I remembered being the only teen on my street, marching to the local shops with a thousand dollars in her pocket (I’m surprised I wasn’t mugged!) to fetch my new brand-name clothing, new gaming systems, and a shiny new red bike! All of a sudden, the peers who harassed me for being poor were now my new “best friends”. >_>

I thought to myself in that moment, “This is happiness! I’ve finally found happiness in this life!” I bought myself a new popular brand of a computer at the time, an IBM Aptiva, and logged onto American Online with a dial-up modem. This was great stuff back then and many of my peers were in awe because I had my own computer with internet access, as they had to use their parents’ computer and take turns with the internet access all the time.

It wasn’t long before I wised up and realized that my new “friends” only liked me for my stuff and to borrow money from me. It was so crushing to realize that they didn’t like me for me, but only smiled and was nice in order to use my computer, ride my bike, play with my video gaming system, borrow money, or eat the brand-name foods that my mother had stored in our new fancy refrigerator.

sadgirlI fell into the deepest pits of depression, refused to meet with my peers anymore, I started to stay indoors a lot, and surrounded myself with my newly bought things. The items couldn’t love me back, nor could they hold conversations with me, and I felt totally alone. I thought if I bought more things, it would cheer me up, but it didn’t. I had my first suicide attempt at age sixteen. u_u

Finally, the money ran out and I actually felt relieved! I would take odd jobs here and there, in order to buy myself a video game or a music c.d., but for the most part I went back to living my “poor” life. I went back to being happy again, before I was told that I was poor on the playground. And there I stayed.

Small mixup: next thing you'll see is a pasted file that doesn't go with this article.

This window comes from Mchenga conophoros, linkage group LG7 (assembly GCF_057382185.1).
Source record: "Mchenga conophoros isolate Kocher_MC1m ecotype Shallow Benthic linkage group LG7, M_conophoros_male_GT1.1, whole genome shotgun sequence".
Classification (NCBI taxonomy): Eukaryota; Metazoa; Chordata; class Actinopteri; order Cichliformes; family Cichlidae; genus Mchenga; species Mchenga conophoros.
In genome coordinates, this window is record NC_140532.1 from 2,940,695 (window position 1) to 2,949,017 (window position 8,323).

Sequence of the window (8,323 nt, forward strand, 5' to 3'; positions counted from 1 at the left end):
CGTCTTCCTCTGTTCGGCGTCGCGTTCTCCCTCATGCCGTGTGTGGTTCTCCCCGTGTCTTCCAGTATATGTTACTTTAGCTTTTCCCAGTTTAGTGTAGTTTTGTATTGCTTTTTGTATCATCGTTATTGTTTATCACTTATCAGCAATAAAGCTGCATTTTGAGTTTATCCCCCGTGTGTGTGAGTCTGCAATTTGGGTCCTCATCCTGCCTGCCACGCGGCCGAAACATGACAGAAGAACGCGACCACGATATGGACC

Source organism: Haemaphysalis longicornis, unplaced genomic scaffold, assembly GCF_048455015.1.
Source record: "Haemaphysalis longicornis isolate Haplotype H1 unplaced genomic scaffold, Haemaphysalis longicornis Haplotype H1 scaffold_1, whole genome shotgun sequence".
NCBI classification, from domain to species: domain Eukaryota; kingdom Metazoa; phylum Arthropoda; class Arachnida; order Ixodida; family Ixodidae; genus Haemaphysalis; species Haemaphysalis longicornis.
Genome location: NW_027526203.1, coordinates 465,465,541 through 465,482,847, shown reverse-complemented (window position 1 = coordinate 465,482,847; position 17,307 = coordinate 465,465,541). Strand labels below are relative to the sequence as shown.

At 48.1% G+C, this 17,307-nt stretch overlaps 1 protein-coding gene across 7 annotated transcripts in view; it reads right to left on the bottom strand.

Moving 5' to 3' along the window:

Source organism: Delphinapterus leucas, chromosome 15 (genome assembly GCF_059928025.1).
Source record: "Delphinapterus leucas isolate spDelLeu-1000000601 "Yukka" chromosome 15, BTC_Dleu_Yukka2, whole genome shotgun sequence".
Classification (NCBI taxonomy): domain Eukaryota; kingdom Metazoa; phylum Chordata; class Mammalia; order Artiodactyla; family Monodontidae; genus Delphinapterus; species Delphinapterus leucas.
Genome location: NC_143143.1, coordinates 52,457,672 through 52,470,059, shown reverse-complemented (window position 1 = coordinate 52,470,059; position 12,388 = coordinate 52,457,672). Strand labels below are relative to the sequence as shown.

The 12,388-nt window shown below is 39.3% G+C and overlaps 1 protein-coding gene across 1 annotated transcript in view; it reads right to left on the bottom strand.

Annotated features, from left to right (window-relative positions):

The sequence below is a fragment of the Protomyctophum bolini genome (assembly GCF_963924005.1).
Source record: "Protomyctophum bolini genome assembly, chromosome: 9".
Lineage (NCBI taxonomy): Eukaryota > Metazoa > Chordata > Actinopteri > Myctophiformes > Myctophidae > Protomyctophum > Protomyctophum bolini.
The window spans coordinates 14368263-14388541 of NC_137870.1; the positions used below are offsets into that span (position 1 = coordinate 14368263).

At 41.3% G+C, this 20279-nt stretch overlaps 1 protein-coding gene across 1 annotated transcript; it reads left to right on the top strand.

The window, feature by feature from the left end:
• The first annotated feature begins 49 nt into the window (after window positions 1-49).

Don’t get me wrong, money is important for food, shelter, and so on. I would not want to live in a mud hut without running water, nor  would i ever want to learn what it’s like to be on the edge of starvation. I currently live in a house with heating in the winter and cooling in the summers. I’m writing this blog on a very nice laptop that I’ve saved for and bought.

And I wouldn’t mind enough money for my eye surgery, needed dental work, to buy my mother a new house, and to pay off my sister’s student loans. It would make life for me a little nicer, but money is not the path to my overall happiness. For me, money is a huge burden that I can do without and becoming rich would be my worst nightmare! O_O

freelance-animeI do wish to become a best selling author someday, but not for the money nor the fame. I just like the idea of people enjoying something that I wrote in great numbers. I honestly would become a philanthropist if I ever become wealthy, giving most of my money away, because I have no real need for it besides the four things previously mentioned.

Money isn’t everything in life… there’s so much MORE out there, better things, things that I can truly keep. I want to fall in love someday, start a peaceful life with someone, keep learning more awesome things, to keep smiling and laughing, and most of all I want to keep writing.  ^_^

Thanks for reading!

-D

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6 thoughts on “Money Isn’t Everything!”

  1. Agreed… Money isnt everything (….but it is a lot of things =D)
    Consider yourself wealthy then, although you may not be a best selling author (or are you? hmm…) I have enjoyed your writing thus far. Surely, I am just one of many admirers

    1. Thanks for reading! I very much appreciate it! And no, I’m not a best selling author… yet! I’m still working on it. ;-)